At Gusford, It is our intention that all pupils, irrelevant of needs, gain a greater understanding of the physical world, their community and their place within it. Geography is an investigative subject and we believe in a ‘hands on’ approach. Through our teaching, we aim to give our learners strong geographical knowledge and vocabulary, good enquiry skills, the ability to use a range of maps, the skills to collect and analyse data and the opportunity to communicate their findings in a variety of ways. We want geography to be creative, fun and to spark children’s enthusiasm and interest, not just through experiences in the classroom, but also with the use of fieldwork and educational visits.


In KS1, children begin to use maps and recognise physical and human features to do with the local area, building to using maps to explore the continents and oceans of the world in year 2. Children will begin to compare where they live to places outside of Europe and ask and answer geographical questions. In KS2, map skills are developed further using digital maps, more keys and symbols and children begin to use more fieldwork skills. Through revisiting and consolidating skills, our lessons are sequenced to help children build on prior knowledge alongside introducing new skills and challenge. All children expand on their skills in local knowledge, place knowledge, human and physical geography, geographical skills and fieldwork. It is important that children develop the skills of a geographer by fully immersing them in all areas of the subject. The local area is fully utilised to achieve desired outcomes, with opportunities for learning outside the classroom embedded in practise. School trips and fieldwork are provided to give first hand experiences, which enhance children’s understanding of the world beyond their locality.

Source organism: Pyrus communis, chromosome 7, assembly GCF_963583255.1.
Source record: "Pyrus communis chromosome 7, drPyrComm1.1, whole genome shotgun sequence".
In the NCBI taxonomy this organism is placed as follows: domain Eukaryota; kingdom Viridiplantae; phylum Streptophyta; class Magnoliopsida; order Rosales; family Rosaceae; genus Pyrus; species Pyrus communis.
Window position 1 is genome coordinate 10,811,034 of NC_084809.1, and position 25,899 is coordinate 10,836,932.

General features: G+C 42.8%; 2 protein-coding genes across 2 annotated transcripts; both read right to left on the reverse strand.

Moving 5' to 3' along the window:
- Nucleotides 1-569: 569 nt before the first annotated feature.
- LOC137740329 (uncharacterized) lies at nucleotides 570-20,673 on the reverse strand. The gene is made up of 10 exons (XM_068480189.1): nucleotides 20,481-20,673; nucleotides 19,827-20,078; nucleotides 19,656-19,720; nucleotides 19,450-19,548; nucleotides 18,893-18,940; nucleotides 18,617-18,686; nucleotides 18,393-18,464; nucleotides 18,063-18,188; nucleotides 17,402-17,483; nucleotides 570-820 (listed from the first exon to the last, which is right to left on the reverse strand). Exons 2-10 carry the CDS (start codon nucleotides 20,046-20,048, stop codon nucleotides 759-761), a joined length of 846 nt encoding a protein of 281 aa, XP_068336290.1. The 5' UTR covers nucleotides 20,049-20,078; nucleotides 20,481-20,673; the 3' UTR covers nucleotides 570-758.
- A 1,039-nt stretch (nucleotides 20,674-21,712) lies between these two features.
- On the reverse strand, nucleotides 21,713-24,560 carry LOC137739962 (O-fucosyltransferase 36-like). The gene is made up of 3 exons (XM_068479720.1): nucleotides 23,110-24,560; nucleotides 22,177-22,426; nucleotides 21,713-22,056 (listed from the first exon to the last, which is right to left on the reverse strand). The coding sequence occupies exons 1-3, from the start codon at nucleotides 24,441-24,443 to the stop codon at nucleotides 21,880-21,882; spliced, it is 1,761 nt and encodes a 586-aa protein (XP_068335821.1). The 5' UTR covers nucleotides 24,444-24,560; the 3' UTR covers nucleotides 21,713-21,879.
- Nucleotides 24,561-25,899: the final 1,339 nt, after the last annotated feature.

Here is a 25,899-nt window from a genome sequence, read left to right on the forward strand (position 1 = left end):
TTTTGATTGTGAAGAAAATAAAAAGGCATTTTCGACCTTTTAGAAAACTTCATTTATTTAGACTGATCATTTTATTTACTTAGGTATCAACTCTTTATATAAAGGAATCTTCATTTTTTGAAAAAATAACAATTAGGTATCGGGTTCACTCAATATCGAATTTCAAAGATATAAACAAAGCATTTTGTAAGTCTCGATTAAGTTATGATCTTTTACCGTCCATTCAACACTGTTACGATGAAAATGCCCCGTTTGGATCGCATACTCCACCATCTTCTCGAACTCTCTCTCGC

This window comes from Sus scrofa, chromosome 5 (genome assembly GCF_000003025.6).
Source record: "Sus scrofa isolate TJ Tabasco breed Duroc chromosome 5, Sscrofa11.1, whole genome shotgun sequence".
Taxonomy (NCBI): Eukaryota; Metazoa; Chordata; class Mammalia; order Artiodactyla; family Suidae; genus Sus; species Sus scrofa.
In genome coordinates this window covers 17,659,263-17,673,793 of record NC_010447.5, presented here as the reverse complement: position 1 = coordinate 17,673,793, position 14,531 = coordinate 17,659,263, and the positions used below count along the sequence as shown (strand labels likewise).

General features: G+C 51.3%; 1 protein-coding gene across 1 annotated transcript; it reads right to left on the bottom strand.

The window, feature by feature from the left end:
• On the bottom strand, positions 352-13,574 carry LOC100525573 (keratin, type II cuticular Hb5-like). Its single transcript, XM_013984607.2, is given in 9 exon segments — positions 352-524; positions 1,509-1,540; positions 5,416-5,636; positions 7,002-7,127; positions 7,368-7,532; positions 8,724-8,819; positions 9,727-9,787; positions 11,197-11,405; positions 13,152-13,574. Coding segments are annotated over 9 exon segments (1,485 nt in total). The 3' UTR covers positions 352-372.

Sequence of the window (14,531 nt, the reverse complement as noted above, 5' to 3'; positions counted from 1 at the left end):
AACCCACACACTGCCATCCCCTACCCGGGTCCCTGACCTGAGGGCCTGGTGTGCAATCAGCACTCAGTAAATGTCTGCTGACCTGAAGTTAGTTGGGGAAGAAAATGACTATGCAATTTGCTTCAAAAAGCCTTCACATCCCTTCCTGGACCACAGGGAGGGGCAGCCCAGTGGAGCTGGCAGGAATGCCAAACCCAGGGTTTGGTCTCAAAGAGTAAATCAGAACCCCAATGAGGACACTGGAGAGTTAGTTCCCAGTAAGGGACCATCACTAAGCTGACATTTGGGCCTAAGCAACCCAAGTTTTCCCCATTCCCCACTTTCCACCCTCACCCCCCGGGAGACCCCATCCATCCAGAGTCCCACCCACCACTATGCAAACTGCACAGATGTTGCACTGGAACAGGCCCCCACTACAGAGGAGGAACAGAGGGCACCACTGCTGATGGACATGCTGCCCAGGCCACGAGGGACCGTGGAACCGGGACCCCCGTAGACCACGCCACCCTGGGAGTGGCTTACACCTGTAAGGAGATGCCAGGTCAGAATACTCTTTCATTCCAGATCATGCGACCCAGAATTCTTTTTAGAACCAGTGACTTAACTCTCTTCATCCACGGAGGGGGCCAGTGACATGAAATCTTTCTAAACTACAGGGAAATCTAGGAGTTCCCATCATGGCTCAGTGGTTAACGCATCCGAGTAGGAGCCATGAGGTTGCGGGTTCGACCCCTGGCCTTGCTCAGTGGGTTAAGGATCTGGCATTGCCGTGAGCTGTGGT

At the end of KS1 and KS2, the children’s learning is assessed against the age-related expectation bands that are based on the 2014 National Curriculum statements for Geography. At Gusford, we use summative assessment to determine children’s understanding and inform teachers’ planning.

This is reviewed by the subject leader, who also carries out regular learning walks, book studies and lesson observations

Cross Curricular links

English can be used within geography learning, through the use of non-fiction texts, explanation writing, non-chronological reports etc. An example of this can be seen in Year 3 when persuasive letter writing was used in conjunction with the geography topic ‘How can we make living here better for everyone?’ We also make use of oracy opportunities to allow children to present their findings. In year 6 this was evidenced when children completed their ‘The Great UK Geographical Challenge’ topic and presented their research in small groups.

In terms of science opportunities, links can be made with the study of habitats, environmental issues- climate change and its impact on place and within physical geography for example, investigating erosion, wave patterns and rock formation.

History is a natural partner for geography and this can be seen through topics such as Year 4’s ‘Chocolate’ topic where children learn about the history of chocolate as well as its country of origin. There are countless opportunities to link with maths and computing through the use of graphs and data. Art and DT can also be incorporated through making biomes such as shoebox biome of a desert, rainforest, grasslands. When studying a European or Non-European country, children could create food/follow traditional recipes and make artwork. An example of this was seen when Year 3 studied Guatemala and designed and made traditional masks.